There’s a whole sub-genre of women’s novels that leaves a good wife abandoned and deceived on page one. The woman is making spaghetti when the husband ducks into the kitchen and says he’s leaving for good. Or the husband dies and leaves a little black book — or a couple of extra wives. Men, too, have written these stories: In Nathaniel Hawthorne’s “Wakefield,” a husband ducks out of the house and is not seen again for years. And, of course, there’s Dashiell Hammett’s famous vignette, the Flitcraft parable, about a husband, barely missed by a falling girder, who leaves his wife and finds another.
In her smart new mystery, “You Should Have Known,” Jean Hanff Korelitz has taken this genre one step further, and if I didn’t know of two such cases myself, I’d think she was exaggerating. Since women have grown more prosperous, self-sufficient and competent, their husbands have figured out ever more devious and creepy crimes to perpetrate against them.
The heroine of this novel, Grace Reinhart Sachs, is a successful New York couples therapist. In her office, put-upon women recite ghoulish lists of thoughtlessness, and their husbands act out in the most unrepentant manner. Over the years, Grace has become so disgusted with the bovine stupidity of women that she’s written a book, “You Should Have Known,” in which she castigates females for not paying attention on the very first date. If a man says, “Stay away from me, baby, I’m poison,” he probably means it. But as another character in this book remarks, “The human brain is very good at making up stories to feel better about something when it gets unbearable.”A woman married to a lying, cheating slime will make up exculpatory stories about her husband’s unhappy childhood, his greedy siblings, his neglectful parents, his overall lack of opportunity. And then she’s shocked when all that turns out not to be true.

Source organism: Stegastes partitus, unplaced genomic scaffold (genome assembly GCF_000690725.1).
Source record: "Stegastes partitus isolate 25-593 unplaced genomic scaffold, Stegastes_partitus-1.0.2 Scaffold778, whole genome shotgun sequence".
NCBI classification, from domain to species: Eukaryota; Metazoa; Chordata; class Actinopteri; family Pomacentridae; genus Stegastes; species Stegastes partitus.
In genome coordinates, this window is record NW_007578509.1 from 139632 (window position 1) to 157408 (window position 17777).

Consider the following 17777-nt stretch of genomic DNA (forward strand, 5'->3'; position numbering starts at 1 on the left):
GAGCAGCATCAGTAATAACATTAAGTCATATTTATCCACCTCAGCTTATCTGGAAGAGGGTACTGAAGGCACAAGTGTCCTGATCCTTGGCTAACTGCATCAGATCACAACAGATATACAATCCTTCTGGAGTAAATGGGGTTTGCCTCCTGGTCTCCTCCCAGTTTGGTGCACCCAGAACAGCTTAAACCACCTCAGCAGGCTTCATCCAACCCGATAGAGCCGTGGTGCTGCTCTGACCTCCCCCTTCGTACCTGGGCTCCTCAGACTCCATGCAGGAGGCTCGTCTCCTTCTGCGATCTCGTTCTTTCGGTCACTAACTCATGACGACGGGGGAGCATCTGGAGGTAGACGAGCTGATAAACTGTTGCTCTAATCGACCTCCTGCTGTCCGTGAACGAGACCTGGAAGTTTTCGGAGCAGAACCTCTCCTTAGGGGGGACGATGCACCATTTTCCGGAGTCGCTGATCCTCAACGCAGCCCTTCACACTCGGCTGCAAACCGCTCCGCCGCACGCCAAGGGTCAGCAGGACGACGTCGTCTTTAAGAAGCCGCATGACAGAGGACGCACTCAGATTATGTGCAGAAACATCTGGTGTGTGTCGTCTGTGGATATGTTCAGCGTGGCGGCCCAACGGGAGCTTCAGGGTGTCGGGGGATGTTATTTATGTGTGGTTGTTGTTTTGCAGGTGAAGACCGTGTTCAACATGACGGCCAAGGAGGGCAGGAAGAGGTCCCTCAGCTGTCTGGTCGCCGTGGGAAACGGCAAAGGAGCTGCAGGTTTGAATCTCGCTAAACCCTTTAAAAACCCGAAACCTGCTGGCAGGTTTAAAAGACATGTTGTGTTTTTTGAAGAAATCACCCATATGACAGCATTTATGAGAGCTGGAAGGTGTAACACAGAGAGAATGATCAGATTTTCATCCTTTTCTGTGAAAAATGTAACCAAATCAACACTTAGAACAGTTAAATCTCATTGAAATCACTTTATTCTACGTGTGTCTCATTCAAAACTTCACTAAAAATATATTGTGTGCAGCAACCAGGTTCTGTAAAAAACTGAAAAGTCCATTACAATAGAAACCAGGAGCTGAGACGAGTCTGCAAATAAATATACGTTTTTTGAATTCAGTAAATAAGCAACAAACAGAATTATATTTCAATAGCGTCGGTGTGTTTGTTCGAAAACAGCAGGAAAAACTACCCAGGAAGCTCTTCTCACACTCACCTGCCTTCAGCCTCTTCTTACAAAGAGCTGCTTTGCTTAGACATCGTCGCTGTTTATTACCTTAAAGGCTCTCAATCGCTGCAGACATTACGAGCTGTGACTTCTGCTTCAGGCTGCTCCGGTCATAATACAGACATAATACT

Oddly enough, Grace’s own beloved and brilliant husband, Jonathan, a pediatric oncologist, had just such a childhood, but Jonathan said nothing about being poison when they met. In fact, they fell madly in love during their first half-hour together. Now, in addition to her nonpareil husband, she has a wonderful, musically gifted son, Henry. And her book is about to be published. She is, she thinks, lucky beyond words.
People have a way of making up stories.
Grace is a quintessential New Yorker. She lives in the same apartment her parents lived in. (Her father, a very successful lawyer, has remarried a wealthy widow.) Her son is a legacy student at the exclusive Rearden prep school, a place she and Jonathan couldn’t afford if she hadn’t been a student there herself. And she owns a rustic lake house in rural Connecticut, which her grandma bought during the Depression. Taken all together, Grace and her family are cultured, educated, hard-working, completely immersed in New York life.
At a committee meeting for a school fundraiser, Grace meets another mother who very shamelessly nurses a sturdy infant. There’s something off-putting about her. Then Johnathan says he’s going off to a conference in Cleveland. (Like Wakefield? Or Flitcraft?) After a few days of him missing, Grace, worried sick, goes to the hospital where he works, and . . . .
I can’t say what happens next. But there’s a murder and grand larceny and an appalling media circus, and any divorced woman will recognize the anguished feeling that grips Grace: “Everything I lived was a lie!” (Or was it?)
Nothing here is exactly as it seems. “You Should Have Known” raises the question: What do you do when you meet someone and fall in love — just assume that everything he or she says is a lie, unless it’s in a notarized statement? We have to believe the people we meet. What else is there to do? It’s something to think about, besides looking for lipstick on what may turn out to be a perfectly innocent collar.
YOU SHOULD HAVE KNOWN
By Jean Hanff Korelitz
Grand Central. 438 pp. $26